In acute stroke patients, receiving IV thrombolysis, is there an increased risk of intracerebral bleeding if pretreated with statins?

Study metrics

Prospectively collected data from the Safe Implementation of Treatments in Stroke-East registry (SITS-EAST) on consecutive 1660 AIS patients (373 – 23% on statins) treated with IV Thrombolysis between October 2013 and December 2011 (8 years).


Patients using statins had had higher baseline stroke severity. No correlation was observed with statin uses and increased risk for intracranial hemorrhage. There was no impact on 3-month all-cause mortality (odds ratio, 0.92; 95% confidence interval, 0.57–1.49; P=0.741) or 3-month favorable functional outcome (odds ratio, 0.81; 95% confidence interval, 0.52–1.27; P=0.364). But there was a favorable effect on early clinical recovery (odds ratio, 1.91; 95% confidence interval, 1.25–2.92; P=0.003).


In patient with acute ischemic stroke who had IV thrombolysis, statin pretreatment was not associated with adverse outcomes. The effect of statin pretreatment on early functional outcomes deserves further investigation.

Strengths – Weakness

Adequate sample size from an international, multi-center registry with standardized protocol. The multivariate analyses, were adjusted for numerous potential confounders.

Information on statin dosage was lacking as well as neuroimaging parameters (e.g., brain micro bleeds). Autopsy data, recurrent stroke rate, and ethnicity data were not collected. Patients who died ≤ 24 hours (n=15) may have had undetected sICH. Lack of Improved functional outcome at 3 months may be attributed to unavailable follow-up data in 53% of the study population.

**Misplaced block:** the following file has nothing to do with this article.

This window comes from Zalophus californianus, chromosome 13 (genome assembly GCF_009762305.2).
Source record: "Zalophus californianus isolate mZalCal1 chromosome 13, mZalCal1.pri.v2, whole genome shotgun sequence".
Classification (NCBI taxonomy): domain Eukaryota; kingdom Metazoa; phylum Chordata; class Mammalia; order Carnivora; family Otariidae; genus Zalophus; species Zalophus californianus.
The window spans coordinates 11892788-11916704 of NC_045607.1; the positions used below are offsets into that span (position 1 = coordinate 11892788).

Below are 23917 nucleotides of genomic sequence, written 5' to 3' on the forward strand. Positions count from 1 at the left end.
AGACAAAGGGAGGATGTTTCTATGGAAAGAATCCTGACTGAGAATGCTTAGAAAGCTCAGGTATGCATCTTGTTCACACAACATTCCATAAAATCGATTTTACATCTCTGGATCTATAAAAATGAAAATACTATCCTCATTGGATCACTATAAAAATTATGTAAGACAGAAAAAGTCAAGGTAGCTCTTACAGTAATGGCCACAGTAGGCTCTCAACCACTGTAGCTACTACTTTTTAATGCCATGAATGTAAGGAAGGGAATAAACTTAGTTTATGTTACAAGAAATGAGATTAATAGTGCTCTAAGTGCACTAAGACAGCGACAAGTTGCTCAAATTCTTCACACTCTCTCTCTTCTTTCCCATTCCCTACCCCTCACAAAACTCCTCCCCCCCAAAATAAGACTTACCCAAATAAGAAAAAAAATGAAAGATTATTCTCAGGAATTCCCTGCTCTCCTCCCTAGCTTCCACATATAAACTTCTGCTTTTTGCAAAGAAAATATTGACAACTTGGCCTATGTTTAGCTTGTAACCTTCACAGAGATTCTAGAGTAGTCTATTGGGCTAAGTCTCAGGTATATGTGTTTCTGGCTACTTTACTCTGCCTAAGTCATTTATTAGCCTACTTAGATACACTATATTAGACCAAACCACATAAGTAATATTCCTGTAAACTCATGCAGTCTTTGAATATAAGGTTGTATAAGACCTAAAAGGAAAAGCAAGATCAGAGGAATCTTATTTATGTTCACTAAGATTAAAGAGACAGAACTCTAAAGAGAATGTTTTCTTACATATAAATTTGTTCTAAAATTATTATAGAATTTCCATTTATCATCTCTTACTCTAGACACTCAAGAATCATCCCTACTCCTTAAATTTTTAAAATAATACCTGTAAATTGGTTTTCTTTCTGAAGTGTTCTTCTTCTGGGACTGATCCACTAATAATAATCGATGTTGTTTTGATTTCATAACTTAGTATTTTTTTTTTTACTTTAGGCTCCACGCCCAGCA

Selected Quote

“Our findings underline the safety of statin pretreatment (in terms of sICH or death) in AIS patients treated with systemic thrombolysis.”


The impact of statins in preventing Atherothrombotic complications has been well established. In the SPARCL study an increased risk of hemorrhagic complications was associated with statin treatment. Potentially some of the pleiotropic, anti-thrombotic effects of statins could theoretically explain these results. Since then several observational studies, including this one, seem to refute this potential increased bleeding risk and even show some benefits in terms better functional recovery even in ICH patients. There is a clear need for a RCT to solve this problem. Ideally using a lipophilic and hydrophilic statin to address this potential confounder as well.

Safety of Statin Pretreatment in Intravenous Thrombolysis for Acute Ischemic Stroke. Tsivgoulis G, Kadlecova P, Kobayashi A et al. Stroke 2015; PMID: 26173726.

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